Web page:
It is widely acknowledged we are at a critical turning point when it comes to tackling the climate crisis.
Reaching net-zero carbon emissions in the next 30 years is essential but carbon is not the only issue.
When it comes to the journey to net-zero, every farm and estate will start from a different place and will need a unique action plan.
Perhaps the journey starts with a land audit – an assessment of “where you are now” and the production of a holistic climate strategy which takes you “where you want to be”.
The strategy may factor in land management, sustainable farming practices which builds soil health and reduces the use of fertilisers, GPS technology to help with precision farming, renewable energy solutions, energy efficiency projects and natural carbon sinks.
What is clear is agriculture and the land-based economy is instrumental in tackling climate change.
It is uniquely placed to capture CO2 gas from the air and turn it into a wide range of foods, fibres, and fuels. By enhancing this ability to capture carbon it can be used to generate “negative emissions” – actively removing CO2 from the atmosphere and balancing emissions of methane and nitrous oxide from food production.
There is also an opportunity for landowners to generate environmental benefits from the land whist also creating a guaranteed additional income stream.
We are seeing a significant flow of queries from our client base as to how best to structure their land-based operations and position the business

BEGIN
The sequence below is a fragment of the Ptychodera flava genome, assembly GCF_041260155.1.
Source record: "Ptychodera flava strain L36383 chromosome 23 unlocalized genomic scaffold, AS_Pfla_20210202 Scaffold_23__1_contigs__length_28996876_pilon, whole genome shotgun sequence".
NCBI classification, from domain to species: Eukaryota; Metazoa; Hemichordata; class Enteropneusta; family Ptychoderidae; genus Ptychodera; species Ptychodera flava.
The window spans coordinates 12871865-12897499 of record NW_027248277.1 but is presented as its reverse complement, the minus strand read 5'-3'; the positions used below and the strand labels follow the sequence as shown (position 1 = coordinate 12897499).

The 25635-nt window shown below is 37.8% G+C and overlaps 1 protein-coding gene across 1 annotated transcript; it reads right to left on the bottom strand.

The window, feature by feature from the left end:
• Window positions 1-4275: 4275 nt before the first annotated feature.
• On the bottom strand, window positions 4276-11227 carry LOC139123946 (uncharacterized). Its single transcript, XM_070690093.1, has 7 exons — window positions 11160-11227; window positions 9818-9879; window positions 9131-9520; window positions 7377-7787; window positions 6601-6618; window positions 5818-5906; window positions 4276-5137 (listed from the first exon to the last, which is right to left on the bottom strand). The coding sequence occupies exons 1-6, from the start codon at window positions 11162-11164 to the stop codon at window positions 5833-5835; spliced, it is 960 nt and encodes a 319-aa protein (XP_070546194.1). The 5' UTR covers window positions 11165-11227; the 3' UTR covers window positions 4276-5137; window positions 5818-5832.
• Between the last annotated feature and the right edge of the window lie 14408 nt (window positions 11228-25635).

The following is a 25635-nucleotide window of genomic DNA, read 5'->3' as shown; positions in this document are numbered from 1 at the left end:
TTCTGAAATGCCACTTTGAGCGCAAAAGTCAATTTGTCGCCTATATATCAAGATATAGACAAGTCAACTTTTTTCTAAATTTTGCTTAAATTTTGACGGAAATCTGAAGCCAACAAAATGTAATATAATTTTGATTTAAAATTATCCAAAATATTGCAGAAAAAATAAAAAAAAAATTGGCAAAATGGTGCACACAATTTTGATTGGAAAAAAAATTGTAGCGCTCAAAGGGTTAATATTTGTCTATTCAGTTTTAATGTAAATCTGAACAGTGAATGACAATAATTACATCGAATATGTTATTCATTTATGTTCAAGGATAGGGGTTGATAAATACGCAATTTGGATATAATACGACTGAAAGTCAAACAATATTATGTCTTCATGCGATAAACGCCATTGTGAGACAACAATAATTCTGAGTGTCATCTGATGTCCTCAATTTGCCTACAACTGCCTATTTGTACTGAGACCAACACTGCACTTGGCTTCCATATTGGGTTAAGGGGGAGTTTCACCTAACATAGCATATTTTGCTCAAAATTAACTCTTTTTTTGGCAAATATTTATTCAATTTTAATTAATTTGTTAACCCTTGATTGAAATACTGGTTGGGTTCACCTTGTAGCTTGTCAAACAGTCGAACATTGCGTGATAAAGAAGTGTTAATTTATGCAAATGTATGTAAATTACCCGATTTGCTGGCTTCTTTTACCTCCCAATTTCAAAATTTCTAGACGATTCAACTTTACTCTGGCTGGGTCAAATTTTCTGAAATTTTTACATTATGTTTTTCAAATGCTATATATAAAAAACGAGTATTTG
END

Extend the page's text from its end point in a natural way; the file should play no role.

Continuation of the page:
so they can offer carbon offset to the market to compensate for emissions within UK-based businesses.
The carbon credit debate is even more critical post-COP26, as the expectation is a carbon tax will be introduced as a levelling-up mechanism to penalise those who continue to pollute.
The rural community will need to consider monetising the carbon credits now but then bearing a tax burden in the future on unabated emissions from their operations.
It may be holding onto credits to offset against residual farming emissions is preferable to a sale.
It is all about the time value of money.
Many landowners are already seeing approaches being made by individual and corporate buyers offering anything from outright purchase to ongoing lease agreements for the right to operate and access the stream of income available from the management of the land to best monetise its natural capital.
It is critical as a landowner to take time to understand what is being tabled and ensure the taxation of the proposal is fully understood, as well as the other wider commercial and financial concerns.
The challenge right now is that UK tax legislation is playing catch-up and we still await HMRC’s guidance on the taxation of such income streams.
It is likely to come down to what is being offered by the buyer and the fundamental tax principles will apply but in other cases it may require more guidance from HMRC as to the ultimate taxation of the income generated.
For the landowner a capital versus an income return (if the business is unincorporated) may be more preferable given much higher rates of income tax (up to 46%).
Also, the additional monies generated could create other tax issues such as the loss of inheritance tax reliefs.
Any proposals tabled should therefore be considered in full and thought given to preferred structuring whilst taking expert tax advice.
Mark Stewart is head of energy, infrastructure and sustainability at Johnston Carmichael.